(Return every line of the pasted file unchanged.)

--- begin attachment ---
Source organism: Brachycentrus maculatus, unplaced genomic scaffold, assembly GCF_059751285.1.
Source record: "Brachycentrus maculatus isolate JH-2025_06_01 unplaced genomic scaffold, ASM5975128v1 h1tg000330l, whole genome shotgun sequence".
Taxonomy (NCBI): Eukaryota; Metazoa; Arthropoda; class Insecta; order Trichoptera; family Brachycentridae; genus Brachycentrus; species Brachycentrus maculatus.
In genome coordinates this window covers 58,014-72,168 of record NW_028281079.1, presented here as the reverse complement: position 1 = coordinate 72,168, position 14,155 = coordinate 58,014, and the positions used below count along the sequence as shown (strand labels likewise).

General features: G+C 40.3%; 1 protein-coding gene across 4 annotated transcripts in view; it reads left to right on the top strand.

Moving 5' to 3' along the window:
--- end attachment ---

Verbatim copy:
Source organism: Brachycentrus maculatus, unplaced genomic scaffold, assembly GCF_059751285.1.
Source record: "Brachycentrus maculatus isolate JH-2025_06_01 unplaced genomic scaffold, ASM5975128v1 h1tg000330l, whole genome shotgun sequence".
Taxonomy (NCBI): Eukaryota; Metazoa; Arthropoda; class Insecta; order Trichoptera; family Brachycentridae; genus Brachycentrus; species Brachycentrus maculatus.
In genome coordinates this window covers 58,014-72,168 of record NW_028281079.1, presented here as the reverse complement: position 1 = coordinate 72,168, position 14,155 = coordinate 58,014, and the positions used below count along the sequence as shown (strand labels likewise).

General features: G+C 40.3%; 1 protein-coding gene across 4 annotated transcripts in view; it reads left to right on the top strand.

Moving 5' to 3' along the window: